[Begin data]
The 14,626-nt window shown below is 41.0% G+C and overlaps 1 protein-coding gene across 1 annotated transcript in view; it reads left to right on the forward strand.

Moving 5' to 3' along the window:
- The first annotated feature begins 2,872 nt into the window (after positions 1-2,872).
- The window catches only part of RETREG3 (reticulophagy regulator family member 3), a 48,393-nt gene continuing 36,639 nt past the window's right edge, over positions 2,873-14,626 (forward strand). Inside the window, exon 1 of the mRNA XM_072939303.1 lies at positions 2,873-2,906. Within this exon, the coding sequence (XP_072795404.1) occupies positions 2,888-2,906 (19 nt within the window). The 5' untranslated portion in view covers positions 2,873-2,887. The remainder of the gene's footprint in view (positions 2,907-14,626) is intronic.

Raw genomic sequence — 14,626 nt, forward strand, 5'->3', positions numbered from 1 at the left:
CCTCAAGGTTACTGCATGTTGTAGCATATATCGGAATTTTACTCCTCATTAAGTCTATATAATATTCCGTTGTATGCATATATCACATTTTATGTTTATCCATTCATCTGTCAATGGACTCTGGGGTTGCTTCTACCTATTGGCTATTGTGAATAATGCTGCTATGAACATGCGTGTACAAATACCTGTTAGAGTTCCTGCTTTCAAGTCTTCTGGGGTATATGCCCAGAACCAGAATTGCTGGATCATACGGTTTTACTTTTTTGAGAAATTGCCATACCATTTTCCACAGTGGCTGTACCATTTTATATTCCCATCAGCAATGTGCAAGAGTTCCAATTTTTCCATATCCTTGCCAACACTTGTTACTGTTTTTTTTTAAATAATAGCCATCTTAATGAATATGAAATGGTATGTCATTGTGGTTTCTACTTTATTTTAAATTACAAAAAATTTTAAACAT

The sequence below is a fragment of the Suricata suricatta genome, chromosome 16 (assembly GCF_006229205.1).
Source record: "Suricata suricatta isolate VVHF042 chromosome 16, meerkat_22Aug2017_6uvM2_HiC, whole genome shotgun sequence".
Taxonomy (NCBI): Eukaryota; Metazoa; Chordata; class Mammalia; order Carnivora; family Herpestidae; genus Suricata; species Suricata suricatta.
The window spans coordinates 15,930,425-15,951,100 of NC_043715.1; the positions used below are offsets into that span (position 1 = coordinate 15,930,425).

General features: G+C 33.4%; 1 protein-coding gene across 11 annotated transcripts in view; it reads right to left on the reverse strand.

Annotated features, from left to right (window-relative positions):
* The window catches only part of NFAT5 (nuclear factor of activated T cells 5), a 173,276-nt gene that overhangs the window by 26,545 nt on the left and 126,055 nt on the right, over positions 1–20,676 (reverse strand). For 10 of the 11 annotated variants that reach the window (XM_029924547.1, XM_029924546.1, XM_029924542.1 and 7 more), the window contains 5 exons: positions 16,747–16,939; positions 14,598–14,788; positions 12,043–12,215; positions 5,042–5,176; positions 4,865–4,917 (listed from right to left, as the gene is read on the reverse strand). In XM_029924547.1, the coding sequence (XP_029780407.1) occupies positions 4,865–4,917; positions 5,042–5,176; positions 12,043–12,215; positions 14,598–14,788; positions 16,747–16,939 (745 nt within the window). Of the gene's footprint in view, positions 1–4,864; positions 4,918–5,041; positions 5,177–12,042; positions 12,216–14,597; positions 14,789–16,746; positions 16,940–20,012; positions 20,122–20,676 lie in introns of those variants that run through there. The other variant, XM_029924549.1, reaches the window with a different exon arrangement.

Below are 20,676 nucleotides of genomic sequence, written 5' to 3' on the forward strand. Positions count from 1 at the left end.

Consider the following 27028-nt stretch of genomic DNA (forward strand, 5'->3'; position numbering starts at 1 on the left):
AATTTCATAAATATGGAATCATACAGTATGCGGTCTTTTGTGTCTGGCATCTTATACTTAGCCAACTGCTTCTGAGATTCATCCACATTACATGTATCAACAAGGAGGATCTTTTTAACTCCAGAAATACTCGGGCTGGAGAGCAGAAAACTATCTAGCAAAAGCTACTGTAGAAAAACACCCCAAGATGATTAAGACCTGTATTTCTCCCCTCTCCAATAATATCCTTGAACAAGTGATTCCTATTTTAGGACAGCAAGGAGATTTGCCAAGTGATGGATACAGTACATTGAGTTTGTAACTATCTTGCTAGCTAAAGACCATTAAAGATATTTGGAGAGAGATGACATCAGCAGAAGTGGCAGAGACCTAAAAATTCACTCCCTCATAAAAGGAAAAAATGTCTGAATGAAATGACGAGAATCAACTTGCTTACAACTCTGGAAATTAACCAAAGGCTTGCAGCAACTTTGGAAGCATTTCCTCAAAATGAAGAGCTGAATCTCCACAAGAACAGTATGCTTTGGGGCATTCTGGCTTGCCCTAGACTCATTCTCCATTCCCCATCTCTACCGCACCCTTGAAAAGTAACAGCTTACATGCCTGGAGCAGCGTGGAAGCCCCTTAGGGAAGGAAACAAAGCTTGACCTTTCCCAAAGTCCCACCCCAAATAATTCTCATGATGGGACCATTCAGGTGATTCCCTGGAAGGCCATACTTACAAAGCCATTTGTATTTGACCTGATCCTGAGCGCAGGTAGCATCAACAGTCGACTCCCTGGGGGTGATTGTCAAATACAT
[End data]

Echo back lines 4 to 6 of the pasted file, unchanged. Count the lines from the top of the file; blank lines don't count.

- The window catches only part of RETREG3 (reticulophagy regulator family member 3), a 48,393-nt gene continuing 36,639 nt past the window's right edge, over positions 2,873-14,626 (forward strand). Inside the window, exon 1 of the mRNA XM_072939303.1 lies at positions 2,873-2,906. Within this exon, the coding sequence (XP_072795404.1) occupies positions 2,888-2,906 (19 nt within the window). The 5' untranslated portion in view covers positions 2,873-2,887. The remainder of the gene's footprint in view (positions 2,907-14,626) is intronic.

Raw genomic sequence — 14,626 nt, forward strand, 5'->3', positions numbered from 1 at the left:
CCTCAAGGTTACTGCATGTTGTAGCATATATCGGAATTTTACTCCTCATTAAGTCTATATAATATTCCGTTGTATGCATATATCACATTTTATGTTTATCCATTCATCTGTCAATGGACTCTGGGGTTGCTTCTACCTATTGGCTATTGTGAATAATGCTGCTATGAACATGCGTGTACAAATACCTGTTAGAGTTCCTGCTTTCAAGTCTTCTGGGGTATATGCCCAGAACCAGAATTGCTGGATCATACGGTTTTACTTTTTTGAGAAATTGCCATACCATTTTCCACAGTGGCTGTACCATTTTATATTCCCATCAGCAATGTGCAAGAGTTCCAATTTTTCCATATCCTTGCCAACACTTGTTACTGTTTTTTTTTAAATAATAGCCATCTTAATGAATATGAAATGGTATGTCATTGTGGTTTCTACTTTATTTTAAATTACAAAAAATTTTAAACAT